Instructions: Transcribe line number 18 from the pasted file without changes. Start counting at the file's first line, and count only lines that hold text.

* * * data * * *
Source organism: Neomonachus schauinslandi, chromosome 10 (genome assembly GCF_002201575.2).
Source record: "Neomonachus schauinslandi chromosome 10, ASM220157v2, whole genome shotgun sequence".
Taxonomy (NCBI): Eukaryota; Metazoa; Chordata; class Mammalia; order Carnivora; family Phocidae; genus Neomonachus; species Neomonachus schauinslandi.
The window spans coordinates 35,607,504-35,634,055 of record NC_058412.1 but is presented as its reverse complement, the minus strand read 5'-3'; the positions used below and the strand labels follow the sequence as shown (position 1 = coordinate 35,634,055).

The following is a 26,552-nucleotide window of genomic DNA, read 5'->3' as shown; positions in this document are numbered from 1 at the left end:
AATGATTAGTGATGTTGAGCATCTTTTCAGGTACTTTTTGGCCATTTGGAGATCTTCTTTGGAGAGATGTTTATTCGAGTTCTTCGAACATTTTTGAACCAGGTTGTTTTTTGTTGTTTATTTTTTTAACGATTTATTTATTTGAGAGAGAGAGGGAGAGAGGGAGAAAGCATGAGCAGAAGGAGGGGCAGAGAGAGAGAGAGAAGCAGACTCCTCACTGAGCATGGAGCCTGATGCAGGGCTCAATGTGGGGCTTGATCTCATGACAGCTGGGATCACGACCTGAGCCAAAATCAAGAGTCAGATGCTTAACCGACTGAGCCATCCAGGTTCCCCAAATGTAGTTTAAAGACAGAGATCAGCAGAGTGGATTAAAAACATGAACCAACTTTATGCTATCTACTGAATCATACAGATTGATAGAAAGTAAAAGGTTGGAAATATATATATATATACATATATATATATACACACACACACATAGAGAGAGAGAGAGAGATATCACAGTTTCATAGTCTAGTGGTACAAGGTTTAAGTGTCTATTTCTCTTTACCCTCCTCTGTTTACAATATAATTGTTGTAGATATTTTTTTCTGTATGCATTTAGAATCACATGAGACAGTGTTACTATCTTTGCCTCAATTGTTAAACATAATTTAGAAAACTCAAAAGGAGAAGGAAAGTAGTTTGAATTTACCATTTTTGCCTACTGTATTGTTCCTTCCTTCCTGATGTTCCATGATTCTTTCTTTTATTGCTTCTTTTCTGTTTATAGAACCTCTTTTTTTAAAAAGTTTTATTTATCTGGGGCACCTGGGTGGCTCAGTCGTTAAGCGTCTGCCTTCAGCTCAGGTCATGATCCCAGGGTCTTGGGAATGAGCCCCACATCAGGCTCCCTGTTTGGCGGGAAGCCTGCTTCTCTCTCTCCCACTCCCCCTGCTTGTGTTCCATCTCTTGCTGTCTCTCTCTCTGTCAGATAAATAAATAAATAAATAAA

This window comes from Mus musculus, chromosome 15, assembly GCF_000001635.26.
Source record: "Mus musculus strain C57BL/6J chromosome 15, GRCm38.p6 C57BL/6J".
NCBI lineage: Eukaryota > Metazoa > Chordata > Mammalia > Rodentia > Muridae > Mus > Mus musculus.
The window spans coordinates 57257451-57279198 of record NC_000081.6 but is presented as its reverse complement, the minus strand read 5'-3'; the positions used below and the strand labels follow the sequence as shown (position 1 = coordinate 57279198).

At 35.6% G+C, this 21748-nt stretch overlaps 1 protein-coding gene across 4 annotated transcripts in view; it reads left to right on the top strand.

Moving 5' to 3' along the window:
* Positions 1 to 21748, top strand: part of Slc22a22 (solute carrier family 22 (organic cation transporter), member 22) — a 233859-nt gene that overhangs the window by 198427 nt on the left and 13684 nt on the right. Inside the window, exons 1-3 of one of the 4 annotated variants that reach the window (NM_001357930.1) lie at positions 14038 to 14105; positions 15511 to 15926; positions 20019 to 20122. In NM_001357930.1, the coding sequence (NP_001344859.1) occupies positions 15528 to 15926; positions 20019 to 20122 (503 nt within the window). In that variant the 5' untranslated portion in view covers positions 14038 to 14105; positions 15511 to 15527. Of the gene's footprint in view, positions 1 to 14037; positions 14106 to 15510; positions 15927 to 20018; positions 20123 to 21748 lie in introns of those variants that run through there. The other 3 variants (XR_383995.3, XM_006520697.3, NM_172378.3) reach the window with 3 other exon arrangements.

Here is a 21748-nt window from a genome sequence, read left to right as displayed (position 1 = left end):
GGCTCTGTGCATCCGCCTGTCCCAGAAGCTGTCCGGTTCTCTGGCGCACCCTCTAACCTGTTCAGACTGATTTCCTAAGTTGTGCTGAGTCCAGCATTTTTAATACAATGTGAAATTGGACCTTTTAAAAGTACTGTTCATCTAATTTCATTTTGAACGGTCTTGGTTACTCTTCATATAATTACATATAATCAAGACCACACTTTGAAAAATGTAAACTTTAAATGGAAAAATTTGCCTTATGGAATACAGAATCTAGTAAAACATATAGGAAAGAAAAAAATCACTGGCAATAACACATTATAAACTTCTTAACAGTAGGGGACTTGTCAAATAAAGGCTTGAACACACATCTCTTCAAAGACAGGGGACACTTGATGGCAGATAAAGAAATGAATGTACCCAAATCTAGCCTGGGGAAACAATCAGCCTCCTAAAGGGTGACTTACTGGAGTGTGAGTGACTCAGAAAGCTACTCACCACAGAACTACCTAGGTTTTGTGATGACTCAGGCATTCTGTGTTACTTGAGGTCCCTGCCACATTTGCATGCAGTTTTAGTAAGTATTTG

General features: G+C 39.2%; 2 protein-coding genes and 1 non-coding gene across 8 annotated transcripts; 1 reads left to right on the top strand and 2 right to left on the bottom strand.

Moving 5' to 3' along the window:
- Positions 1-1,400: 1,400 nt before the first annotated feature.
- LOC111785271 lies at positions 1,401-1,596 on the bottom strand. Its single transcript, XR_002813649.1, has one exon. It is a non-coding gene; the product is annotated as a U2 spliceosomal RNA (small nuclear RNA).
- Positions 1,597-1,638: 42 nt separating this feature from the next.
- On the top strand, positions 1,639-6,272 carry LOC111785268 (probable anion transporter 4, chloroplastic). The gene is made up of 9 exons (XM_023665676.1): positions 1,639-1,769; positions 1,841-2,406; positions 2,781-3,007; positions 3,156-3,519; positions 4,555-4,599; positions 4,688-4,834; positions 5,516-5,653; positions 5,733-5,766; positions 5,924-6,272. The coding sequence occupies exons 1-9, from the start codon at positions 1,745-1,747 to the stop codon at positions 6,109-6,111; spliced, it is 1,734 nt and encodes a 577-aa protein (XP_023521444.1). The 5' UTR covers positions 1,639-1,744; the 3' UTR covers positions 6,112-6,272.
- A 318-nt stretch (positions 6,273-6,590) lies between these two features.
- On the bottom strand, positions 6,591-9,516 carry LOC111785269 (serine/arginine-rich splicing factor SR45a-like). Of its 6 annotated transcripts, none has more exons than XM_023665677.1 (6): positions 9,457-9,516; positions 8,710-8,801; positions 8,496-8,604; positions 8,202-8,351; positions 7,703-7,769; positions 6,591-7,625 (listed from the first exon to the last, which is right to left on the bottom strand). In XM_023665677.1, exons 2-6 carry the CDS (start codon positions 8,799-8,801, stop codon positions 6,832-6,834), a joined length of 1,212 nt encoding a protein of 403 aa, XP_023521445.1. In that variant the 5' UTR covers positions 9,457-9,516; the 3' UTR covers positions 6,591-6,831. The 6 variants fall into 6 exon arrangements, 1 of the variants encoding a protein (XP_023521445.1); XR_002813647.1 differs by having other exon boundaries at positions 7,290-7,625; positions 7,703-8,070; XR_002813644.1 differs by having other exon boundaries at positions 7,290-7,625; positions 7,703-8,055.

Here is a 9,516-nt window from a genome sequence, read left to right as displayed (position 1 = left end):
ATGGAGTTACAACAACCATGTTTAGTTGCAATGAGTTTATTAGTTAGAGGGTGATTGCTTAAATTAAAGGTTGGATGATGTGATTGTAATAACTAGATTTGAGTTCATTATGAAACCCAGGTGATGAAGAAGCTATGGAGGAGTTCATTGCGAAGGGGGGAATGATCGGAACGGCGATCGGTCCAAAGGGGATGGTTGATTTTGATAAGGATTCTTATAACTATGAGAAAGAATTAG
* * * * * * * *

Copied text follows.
- Positions 1-1,400: 1,400 nt before the first annotated feature.